“Both of them had very, very large eye movements evoked by sound following a similar set pattern,” Minor says. “It’s partly by chance that these two patients both had very prominent eye movements that were very easy to see.”
He had discovered a disorder that he named superior canal dehiscence syndrome — and went on to develop a surgery to treat it.
Minor was far from the only physician to see patients with bizarre sets of symptoms involving hearing, vision and perceptions of motion. At about the same time Minor was examining the eyeballs of his first patient at Johns Hopkins, a French horn player in Germany was telling his doctors that his voice echoed like a kazoo in his brain, that eating anything crunchy sounded like a gun going off. And an audiologist in Atlanta told her doctors that she could hear a loud scratching sound whenever her eyeballs moved. Both would eventually make their way, years later, into Minor’s office.
Symptoms described by these patients ranged from relatively mundane (though unpleasant) nausea and dizziness to superhero-like abilities to hear the inner workings of their own bodies — their pulse, their chewing, their digestive systems. They got misdiagnosed, underwent unnecessary surgeries, fell into depression, withdrew from the world.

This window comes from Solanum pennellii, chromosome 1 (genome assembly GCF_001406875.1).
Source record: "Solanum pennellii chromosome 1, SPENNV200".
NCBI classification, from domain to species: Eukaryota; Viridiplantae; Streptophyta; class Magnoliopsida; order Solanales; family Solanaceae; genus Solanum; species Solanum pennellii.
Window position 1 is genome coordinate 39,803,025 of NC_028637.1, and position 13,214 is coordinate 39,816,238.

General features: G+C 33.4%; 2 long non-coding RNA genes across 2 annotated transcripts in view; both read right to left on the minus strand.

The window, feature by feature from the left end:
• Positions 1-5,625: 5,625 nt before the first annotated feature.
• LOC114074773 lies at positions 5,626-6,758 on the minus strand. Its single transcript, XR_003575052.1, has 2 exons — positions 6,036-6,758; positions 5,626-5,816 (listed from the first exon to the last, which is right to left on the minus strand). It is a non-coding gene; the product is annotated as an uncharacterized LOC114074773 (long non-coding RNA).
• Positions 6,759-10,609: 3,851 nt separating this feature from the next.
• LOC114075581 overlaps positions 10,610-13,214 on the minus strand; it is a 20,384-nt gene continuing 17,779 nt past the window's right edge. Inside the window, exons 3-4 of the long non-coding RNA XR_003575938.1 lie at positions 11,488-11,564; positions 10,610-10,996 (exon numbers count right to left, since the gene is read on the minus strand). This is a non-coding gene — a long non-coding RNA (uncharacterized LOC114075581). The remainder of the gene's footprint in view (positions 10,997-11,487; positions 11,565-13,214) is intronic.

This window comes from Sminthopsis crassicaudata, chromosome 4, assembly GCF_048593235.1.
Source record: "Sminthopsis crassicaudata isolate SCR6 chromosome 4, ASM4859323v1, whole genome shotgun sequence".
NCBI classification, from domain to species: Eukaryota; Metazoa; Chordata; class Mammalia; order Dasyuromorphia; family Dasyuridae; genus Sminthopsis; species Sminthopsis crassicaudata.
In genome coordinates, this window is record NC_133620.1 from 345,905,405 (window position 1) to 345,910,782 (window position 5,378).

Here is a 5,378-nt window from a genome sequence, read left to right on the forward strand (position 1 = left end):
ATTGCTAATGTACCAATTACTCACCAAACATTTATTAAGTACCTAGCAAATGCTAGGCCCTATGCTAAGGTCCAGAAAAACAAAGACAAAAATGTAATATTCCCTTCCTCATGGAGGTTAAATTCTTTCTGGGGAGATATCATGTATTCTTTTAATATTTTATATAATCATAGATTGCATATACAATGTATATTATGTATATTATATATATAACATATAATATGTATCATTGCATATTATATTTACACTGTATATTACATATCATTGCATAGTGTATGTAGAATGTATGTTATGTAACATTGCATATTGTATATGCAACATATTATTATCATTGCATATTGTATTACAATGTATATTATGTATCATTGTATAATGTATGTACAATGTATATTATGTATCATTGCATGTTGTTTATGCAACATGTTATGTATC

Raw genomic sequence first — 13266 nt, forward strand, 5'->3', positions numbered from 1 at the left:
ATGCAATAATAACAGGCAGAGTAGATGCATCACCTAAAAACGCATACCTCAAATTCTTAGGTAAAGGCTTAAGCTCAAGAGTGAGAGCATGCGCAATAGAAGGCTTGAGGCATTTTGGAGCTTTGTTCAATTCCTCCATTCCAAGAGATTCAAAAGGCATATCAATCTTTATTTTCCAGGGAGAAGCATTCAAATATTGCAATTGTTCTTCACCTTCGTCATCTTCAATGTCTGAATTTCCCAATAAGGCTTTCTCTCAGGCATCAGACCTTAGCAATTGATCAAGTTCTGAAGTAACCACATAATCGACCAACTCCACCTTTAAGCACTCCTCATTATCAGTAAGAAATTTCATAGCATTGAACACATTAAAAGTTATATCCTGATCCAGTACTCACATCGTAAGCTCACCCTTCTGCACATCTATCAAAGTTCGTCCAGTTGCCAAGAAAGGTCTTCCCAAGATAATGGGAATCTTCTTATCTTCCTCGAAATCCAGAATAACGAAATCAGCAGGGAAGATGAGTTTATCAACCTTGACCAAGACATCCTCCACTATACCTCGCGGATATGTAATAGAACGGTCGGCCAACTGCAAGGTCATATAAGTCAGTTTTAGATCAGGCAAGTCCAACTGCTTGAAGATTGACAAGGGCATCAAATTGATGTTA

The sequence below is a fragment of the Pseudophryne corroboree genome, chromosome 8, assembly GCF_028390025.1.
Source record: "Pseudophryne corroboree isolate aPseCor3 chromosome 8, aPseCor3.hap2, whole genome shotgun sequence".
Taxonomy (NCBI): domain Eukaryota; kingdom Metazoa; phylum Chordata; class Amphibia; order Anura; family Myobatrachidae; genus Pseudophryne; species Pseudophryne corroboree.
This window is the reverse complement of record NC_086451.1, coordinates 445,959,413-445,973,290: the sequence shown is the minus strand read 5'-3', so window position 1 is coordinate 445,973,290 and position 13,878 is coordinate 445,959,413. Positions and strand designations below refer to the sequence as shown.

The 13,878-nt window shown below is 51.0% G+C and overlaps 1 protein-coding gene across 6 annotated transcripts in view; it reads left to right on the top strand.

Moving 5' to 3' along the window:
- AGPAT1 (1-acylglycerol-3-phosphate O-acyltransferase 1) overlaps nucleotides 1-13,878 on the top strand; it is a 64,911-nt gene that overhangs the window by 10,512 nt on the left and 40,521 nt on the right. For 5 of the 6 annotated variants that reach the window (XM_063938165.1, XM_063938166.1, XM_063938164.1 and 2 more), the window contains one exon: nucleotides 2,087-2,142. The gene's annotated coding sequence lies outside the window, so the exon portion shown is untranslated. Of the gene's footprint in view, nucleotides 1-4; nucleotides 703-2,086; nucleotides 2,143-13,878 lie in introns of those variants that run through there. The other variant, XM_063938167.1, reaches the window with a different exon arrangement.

“Doctors had no answers,” says the audiologist, Cindy Hirsch, AuD. “I had an eye specialist tell me this was a psychiatric case because I could hear my eyes move.”
“There was this whole bucket of patients, and we really didn’t understand what was wrong with them,” says Robert Jackler, MD, chair of otolaryngology at Stanford. “A lot of physicians thought they sounded mentally ill; they had such peculiar complaints. No one could figure out what was wrong.”
Minor first began studying the vestibular system in a bioengineering course as an undergraduate at Brown University. Immediately, he was hooked. He was fascinated by the mathematical symmetry involved; he loved the elegant way the system worked to maintain the senses of motion and balance.
“The course used mathematical and engineering models to understand physiological systems,” Minor says. “And the professor used the balance system, and the eye movements associated with it, as an example of how you could not only describe the way the system worked, but you could learn mechanistically about how the brain was working.”